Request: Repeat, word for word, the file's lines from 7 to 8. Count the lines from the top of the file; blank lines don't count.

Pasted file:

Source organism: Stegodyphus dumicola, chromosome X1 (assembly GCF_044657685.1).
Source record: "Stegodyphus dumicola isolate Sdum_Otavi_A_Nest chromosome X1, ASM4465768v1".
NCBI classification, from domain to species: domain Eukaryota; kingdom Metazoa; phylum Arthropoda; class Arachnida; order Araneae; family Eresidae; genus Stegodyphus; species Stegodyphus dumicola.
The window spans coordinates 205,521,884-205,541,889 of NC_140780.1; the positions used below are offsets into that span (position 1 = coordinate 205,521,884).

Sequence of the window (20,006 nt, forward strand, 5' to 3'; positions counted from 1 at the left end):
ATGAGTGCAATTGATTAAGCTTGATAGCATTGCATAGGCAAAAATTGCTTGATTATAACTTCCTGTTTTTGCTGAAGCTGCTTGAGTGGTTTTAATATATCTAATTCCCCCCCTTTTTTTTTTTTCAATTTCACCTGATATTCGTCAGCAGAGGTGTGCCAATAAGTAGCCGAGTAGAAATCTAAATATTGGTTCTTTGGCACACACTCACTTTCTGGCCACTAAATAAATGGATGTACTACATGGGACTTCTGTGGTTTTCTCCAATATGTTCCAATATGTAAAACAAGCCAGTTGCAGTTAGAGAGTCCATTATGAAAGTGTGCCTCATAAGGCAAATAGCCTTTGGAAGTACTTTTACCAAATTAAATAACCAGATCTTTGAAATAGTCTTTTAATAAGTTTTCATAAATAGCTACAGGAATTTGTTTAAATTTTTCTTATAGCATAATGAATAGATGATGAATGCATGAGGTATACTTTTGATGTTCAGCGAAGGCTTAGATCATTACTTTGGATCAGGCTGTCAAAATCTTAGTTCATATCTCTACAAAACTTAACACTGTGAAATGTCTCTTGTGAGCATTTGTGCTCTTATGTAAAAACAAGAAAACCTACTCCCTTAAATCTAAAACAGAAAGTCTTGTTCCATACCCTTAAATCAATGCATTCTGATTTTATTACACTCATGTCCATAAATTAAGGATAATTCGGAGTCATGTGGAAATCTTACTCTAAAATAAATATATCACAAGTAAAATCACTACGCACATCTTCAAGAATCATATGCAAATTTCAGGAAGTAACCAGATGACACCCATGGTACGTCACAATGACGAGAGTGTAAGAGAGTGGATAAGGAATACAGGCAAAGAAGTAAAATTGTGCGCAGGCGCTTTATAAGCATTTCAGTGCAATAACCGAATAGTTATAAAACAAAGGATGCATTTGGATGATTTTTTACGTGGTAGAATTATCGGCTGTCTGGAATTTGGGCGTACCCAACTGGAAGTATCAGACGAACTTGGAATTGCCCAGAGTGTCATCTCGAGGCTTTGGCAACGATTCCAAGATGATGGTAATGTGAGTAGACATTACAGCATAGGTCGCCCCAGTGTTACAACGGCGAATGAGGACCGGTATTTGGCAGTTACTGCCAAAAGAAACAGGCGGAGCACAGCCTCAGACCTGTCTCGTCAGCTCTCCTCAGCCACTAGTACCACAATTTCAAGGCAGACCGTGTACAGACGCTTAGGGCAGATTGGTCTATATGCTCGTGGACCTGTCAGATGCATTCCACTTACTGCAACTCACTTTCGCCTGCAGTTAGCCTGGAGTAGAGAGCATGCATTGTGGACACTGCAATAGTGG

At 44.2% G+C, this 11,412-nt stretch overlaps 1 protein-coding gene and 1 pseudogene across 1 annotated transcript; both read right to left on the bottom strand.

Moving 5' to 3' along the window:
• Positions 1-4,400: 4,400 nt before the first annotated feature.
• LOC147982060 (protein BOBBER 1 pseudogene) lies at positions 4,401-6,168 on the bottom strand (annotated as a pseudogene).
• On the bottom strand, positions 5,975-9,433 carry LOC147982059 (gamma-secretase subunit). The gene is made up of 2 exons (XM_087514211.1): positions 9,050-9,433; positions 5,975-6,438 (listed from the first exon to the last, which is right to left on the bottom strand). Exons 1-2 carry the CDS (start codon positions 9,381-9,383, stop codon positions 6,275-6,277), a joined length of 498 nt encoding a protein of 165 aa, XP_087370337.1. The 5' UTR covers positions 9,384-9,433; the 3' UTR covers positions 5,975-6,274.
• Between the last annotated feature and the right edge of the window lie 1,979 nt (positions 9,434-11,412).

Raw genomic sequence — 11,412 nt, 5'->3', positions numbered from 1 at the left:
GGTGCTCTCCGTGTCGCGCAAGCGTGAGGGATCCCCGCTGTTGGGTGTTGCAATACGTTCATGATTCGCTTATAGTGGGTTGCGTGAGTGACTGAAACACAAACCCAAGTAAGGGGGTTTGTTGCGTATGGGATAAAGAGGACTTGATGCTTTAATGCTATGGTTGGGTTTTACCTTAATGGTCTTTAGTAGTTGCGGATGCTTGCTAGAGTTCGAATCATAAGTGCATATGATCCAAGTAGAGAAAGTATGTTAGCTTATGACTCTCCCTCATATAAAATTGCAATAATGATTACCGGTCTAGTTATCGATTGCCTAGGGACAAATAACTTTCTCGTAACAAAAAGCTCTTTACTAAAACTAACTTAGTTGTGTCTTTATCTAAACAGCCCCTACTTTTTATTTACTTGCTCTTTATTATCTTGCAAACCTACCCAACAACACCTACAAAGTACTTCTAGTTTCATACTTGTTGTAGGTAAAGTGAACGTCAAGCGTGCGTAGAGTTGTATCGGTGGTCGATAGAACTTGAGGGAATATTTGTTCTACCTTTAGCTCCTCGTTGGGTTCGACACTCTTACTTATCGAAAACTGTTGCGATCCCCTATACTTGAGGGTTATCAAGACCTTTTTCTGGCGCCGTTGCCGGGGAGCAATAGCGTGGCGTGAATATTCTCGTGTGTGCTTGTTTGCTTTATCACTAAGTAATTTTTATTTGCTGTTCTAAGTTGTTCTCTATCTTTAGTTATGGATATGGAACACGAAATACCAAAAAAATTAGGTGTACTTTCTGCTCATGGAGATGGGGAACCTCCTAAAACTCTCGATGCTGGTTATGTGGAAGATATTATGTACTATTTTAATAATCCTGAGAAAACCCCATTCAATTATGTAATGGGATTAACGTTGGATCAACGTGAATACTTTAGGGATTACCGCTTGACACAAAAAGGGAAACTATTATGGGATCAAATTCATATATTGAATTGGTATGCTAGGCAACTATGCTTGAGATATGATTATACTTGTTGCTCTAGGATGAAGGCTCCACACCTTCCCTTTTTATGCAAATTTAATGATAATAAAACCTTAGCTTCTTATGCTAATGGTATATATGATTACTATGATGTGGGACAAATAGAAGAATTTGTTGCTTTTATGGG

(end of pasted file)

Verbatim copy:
At 44.2% G+C, this 11,412-nt stretch overlaps 1 protein-coding gene and 1 pseudogene across 1 annotated transcript; both read right to left on the bottom strand.

Moving 5' to 3' along the window: